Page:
Thou hadst been here my brother had
not died." But even then there was a
dawn of hope in her heart, from her
experience of the power of Jesus. -
Jesus repiied with the assurance that
He was "the resurrection and the life,"
and prepared her for the great work
He was about to do. "If Thou hadst
been here." These words express the
very essence of soul torture at such 9
times. In our affliction we continually S
echo the if of these sisters, saying to Z
ouarselves. if wve had not done this, or
if we had not done that, or if it had
not been for our blunder, or that of our,
friends, or that of our physician, our
beloved would not have died. But read
verse 4 of this chapter.
I. Christ's compassion (vs. 33-37).
. "Groaned in the spirit." This is V I
siluange term and is better rendered by
the margin of the revised Version- P
"was moved with indignation in the e
spirit." Jesus was indignant at the I s
hypocritical and sentimental lamenta
tions of His enemies, the .1ews, miing
ling with the heartfelt sorrow (if His
loving friend Mary. These self-r-ight- b
cous Jews, now weeping and gro.ining
in professional sorrow with Mary were
men who would soon be plotting to
kill. not only Jesus, but the retored
Lazarus (compare chap. 12:10). "Was
tr'oubled." "Troubled Himself."
Marg.. It. V. Probably the meaning is a
that le allowed His deep emotion to d
become evident to bystanders. 34. t
"Where-laid him." A question ad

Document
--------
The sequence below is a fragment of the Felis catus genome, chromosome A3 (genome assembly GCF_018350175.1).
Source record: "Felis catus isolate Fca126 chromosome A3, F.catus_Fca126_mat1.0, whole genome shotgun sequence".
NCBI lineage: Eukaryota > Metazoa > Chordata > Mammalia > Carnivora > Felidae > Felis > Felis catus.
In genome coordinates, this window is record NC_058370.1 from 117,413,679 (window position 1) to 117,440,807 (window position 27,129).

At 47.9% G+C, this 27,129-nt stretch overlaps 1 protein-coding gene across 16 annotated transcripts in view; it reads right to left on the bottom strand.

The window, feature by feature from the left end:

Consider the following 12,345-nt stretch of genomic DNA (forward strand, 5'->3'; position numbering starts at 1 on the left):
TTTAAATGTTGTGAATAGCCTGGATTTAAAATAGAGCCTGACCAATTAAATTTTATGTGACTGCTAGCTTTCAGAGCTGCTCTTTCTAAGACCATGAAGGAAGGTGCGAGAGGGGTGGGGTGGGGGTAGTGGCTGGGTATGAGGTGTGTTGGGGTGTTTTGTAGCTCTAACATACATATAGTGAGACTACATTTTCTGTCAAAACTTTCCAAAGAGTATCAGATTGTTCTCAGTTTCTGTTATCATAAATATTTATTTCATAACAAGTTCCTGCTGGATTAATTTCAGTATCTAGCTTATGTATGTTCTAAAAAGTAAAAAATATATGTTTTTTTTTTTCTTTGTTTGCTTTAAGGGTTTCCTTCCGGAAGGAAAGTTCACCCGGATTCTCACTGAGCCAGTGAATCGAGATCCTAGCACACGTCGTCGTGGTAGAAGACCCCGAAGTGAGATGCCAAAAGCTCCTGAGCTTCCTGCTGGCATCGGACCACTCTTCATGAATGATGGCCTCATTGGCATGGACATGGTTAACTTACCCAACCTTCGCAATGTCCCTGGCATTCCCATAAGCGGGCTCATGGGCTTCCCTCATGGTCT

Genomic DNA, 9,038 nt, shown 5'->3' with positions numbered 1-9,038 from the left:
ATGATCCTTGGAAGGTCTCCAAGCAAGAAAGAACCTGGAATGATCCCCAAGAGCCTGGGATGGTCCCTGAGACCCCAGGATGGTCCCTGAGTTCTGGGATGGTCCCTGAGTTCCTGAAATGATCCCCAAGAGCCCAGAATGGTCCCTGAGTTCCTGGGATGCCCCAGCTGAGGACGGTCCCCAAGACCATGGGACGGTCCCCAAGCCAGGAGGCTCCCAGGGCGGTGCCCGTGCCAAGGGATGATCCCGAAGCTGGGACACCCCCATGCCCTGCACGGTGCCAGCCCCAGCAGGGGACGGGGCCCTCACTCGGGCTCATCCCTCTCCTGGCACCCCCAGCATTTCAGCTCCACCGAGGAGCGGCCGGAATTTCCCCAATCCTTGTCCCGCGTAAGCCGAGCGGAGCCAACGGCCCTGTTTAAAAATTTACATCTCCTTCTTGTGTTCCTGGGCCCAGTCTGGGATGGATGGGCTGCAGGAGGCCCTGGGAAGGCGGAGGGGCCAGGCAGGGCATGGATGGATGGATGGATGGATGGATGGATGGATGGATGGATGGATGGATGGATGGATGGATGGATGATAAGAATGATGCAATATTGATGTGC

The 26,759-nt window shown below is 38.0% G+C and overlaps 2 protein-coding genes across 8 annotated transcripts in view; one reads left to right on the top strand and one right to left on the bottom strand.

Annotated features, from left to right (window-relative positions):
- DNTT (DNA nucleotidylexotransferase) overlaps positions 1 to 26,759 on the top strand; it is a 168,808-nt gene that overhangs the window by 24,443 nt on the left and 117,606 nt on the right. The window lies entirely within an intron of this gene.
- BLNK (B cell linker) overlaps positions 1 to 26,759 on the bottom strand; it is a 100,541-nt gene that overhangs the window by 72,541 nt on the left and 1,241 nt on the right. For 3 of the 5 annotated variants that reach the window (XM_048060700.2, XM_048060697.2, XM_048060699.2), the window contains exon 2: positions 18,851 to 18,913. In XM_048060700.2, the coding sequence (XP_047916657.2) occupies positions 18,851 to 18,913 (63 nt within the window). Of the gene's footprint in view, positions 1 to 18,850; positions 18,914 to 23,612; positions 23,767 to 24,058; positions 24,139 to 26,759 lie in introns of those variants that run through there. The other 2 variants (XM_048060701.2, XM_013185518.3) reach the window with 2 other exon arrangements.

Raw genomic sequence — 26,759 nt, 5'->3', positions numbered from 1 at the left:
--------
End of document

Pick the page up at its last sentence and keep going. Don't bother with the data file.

dressed to and answere'd by the sisters. C
35. "Jesus wept." Here the blessed o
Jesus shows Himself to be truly man; t
and a muan. too, who, notwithstanding b
His amazing dignity and excellence,
did not feel it beneath Him to sym- a
pathize with the distressed and to t
weep with those who wept. After 1
this example of our Lord shall we say .
that it is weakness, folly and sin to
weep for the loss of relatives? 36.
"How He loved him." A spontaneous
testimony from those Jews of the ten- e
(dernoss of the Son of God.
::7. "Could not this man." The mir- d
ace of the blind man was referred to
because it was of recent occurrence, C
and in the immediate neighborhood.
while the two previous' miracles of
raising tile dead (Luke 7:11-17; 8:41-5t;
.ere performed in distant Galilee,
about on1e year and a half before. Sev
eral leading commentators think that
these Jews were unbelieving and now 1
refer to the healing of the blind man A
.i a deriding manner, suggesting that
if He could have done that. then He
could have kept Lazarus alive, and
real love would have prompted Him
to (o it if He had power.
III. Words of comfort (vs. 38-40). 38.
"Again groianing." Blecause of the un
belief of the Jews. We never find
Him in as nmuch grief 'over His ownl
sufferinlgs as over the sins of men.
"Cometh to the grave." Lazarus was,
as became his station, not laid in a
emetery, but In his own private tomb
in a cave.
39., "Take ye away the stone." 3
That which could be done by human
and she orders to be done. He would
have the bystanders see that Lazarus
was actually dead. "He sinketh."
Seeming to forget what Jesus hlad
said to her when she met Him, Martha
now thinks only of the condition of.
ber brother's body and objects. The1
idea of an immediate resurrection does ~
not seem to have occurred to her.t
40. "If thou wouldst believe." So ~
we see that if these sisters had not
pssessed hearts of faith, a willing- I
nm'ss to believe and obey Christ, this t
mi-le.;Ll could not have taken place. C
I' iaith holds Him as the resurrection s
anId tihe life, thlen why doubt when He c
is near? "Glory of God." Such a C